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Barbara A.


International Stroke Story

I had my stroke in December of 2012. I was 52 and had a history of uncontrolled high blood pressure. I had just started a Master degree program at the University of British Columbia in Vancouver, British Columbia Canada.

I spent 2 months in a Vancouver hospital and then 2 months in a rehabilitation hospital. The rehabilitation hospital was the 75-bed Holy Family Inpatient Rehabilitation Hospital that caters primarily to older adults, generally 55 and older, who have had strokes, joint replacements, fractures or amputations and require further therapy to allow them to return to their homes following an acute care stay.

By participating in daily active rehabilitation programs provided by a highly skilled interdisciplinary team patients are able to become stronger, retrain and learn new skills to allow them to safely return to their homes. When I was told in the hospital that I had a stroke, my initial reaction was--I don't think so! I did not have any of the classic symptoms outlined in the FAST brochure, but of course in hindsight, in the hospital I realized it must be true because I could not walk or use my left hand my speech and cognitive skills were largely intact. A nurse at Holy Family told me that I was the youngest person in the facility at that time. She did not intend to stress me out but said it was disturbing to her, as a healthcare practitioner, to have stroke patients from increasingly younger age groups.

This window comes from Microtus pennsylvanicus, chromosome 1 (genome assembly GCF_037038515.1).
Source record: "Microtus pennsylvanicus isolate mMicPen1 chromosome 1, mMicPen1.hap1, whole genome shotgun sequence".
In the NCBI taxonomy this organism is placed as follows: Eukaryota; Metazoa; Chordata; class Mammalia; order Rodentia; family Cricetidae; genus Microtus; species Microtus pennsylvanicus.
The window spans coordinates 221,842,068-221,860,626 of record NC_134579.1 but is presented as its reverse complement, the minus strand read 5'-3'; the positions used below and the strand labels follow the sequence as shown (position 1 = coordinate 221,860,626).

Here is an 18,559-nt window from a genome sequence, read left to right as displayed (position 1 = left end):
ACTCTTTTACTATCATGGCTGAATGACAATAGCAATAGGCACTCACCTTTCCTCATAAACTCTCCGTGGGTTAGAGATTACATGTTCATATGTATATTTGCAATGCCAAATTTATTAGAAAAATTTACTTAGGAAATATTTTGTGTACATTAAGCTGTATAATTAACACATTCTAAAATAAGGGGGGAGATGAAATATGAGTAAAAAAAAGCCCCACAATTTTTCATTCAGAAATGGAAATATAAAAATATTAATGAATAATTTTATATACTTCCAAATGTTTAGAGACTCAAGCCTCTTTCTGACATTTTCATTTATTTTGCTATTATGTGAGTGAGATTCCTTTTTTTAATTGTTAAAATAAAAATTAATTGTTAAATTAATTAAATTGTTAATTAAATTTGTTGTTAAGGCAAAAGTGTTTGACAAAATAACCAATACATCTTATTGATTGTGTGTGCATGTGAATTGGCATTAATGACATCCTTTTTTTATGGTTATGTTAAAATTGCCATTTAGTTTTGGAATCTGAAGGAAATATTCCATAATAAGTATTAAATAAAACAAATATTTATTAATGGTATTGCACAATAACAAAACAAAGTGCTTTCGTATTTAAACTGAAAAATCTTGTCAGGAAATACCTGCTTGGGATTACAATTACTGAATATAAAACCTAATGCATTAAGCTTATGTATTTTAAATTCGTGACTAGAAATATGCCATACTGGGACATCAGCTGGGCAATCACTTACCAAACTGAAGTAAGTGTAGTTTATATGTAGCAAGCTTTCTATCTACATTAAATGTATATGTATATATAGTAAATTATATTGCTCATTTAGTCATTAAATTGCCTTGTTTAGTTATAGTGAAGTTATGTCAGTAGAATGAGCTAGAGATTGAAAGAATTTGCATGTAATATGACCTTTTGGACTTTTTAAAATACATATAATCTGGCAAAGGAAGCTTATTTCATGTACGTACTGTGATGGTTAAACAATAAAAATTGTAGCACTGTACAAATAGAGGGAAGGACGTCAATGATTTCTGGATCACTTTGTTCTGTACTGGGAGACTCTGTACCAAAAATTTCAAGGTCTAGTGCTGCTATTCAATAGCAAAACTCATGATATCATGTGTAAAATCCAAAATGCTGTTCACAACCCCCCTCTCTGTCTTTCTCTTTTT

I was fortunate to participate in the rehabilitation program at Holy Family. They had inpatient speech, occupational and physical therapy on a daily schedule. The therapists and staff were incredibly supportive and encouraging. By March, I was walking with a cane and ready to head home to Seattle. Now, I am back home and working with new doctors and therapists and taking advantage of resources such as the National Stroke Association.

I am still in a recovery phase, but I have learned a few lessons from my experience that I would like to share with other stroke survivors. 1) Stay positive! It is difficult given our circumstances and situation, but even small successes are huge! The first time I put on my shoes and socks by myself, the first walk on my own--huge! 2) Be considerate and thankful with your caregivers. They are really supportive and just want to see you stronger and see some of the old self-confidence back in your smile. As we know, having any sort of support is really critical for physical, mental and emotional recovery. 3) Stay informed and manage your care. In my case, I know I have to take my medication daily and I need to take my blood pressure daily. I also need to lose weight and find an exercise program that I can do every day to optimize my health.

I will not let my stroke define me or limit my capabilities. I will continue to learn from this experience and wish you all good health and best wishes in your recoveries--you can do it!!


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Display of the Faces of Stroke stories does not imply National Stroke Association's endorsement of any product, treatment, service or entity. National Stroke Association strongly recommends that people ask a healthcare professional about diagnosis and treatment questions before using any product, treatment or service. The views expressed through the stories reflect those of the authors and do not reflect the opinion of National Stroke Association.

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